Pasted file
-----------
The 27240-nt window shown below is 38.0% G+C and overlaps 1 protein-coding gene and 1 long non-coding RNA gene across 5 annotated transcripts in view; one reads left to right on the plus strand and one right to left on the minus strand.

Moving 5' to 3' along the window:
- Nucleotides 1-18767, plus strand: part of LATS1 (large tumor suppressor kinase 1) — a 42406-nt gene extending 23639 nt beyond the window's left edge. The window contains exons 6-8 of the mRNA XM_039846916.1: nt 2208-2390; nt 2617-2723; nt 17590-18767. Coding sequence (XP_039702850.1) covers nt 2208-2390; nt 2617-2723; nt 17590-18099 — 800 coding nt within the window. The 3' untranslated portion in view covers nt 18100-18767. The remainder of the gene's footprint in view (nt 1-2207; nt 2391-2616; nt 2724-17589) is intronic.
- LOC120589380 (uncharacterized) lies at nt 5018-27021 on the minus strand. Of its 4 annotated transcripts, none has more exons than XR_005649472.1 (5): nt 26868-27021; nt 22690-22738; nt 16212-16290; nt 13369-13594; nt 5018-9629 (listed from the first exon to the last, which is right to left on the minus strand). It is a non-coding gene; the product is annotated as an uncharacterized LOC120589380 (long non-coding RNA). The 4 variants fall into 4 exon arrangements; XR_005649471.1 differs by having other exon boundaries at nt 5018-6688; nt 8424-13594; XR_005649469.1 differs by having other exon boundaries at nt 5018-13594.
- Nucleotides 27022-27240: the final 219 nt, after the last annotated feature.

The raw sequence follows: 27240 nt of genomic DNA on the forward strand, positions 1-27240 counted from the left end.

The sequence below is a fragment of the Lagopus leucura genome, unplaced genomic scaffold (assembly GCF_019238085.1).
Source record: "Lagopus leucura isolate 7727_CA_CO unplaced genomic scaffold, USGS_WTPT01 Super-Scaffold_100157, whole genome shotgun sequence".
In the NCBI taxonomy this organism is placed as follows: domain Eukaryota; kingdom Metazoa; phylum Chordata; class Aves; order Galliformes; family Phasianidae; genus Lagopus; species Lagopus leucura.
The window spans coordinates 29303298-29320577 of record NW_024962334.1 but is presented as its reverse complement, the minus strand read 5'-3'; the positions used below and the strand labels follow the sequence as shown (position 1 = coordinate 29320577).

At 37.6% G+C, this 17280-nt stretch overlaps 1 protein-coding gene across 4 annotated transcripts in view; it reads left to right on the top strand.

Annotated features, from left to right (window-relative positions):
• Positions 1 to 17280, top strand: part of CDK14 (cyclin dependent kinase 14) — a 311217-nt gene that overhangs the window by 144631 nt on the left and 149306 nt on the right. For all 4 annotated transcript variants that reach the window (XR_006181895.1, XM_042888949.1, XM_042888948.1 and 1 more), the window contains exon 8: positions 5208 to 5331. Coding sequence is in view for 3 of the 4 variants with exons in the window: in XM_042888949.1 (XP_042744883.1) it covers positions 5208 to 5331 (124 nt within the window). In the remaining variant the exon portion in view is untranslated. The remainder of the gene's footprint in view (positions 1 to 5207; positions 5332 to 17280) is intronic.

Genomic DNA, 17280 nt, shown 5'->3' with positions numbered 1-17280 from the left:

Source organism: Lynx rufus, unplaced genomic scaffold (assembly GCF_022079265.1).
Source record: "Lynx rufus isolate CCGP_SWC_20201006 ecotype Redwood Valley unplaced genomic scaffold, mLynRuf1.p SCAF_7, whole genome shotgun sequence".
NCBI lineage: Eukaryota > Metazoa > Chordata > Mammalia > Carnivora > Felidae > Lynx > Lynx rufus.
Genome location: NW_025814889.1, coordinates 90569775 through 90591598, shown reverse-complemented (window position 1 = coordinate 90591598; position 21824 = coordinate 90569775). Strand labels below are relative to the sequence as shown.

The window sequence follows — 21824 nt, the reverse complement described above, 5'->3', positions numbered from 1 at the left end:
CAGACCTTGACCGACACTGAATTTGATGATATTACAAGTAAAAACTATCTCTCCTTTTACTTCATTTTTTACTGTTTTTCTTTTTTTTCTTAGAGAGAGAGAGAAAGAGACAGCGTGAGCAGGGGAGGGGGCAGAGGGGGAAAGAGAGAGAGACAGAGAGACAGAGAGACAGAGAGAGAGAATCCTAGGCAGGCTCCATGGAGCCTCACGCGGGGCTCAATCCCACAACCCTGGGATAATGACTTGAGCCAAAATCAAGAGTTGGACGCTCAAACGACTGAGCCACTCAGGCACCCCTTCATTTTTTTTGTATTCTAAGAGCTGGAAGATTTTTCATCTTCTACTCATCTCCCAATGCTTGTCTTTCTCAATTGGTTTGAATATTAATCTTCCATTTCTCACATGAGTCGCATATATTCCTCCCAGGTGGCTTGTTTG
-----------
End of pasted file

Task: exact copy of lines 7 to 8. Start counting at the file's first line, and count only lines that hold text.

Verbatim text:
The sequence below is a fragment of the Lagopus leucura genome, unplaced genomic scaffold (assembly GCF_019238085.1).
Source record: "Lagopus leucura isolate 7727_CA_CO unplaced genomic scaffold, USGS_WTPT01 Super-Scaffold_100157, whole genome shotgun sequence".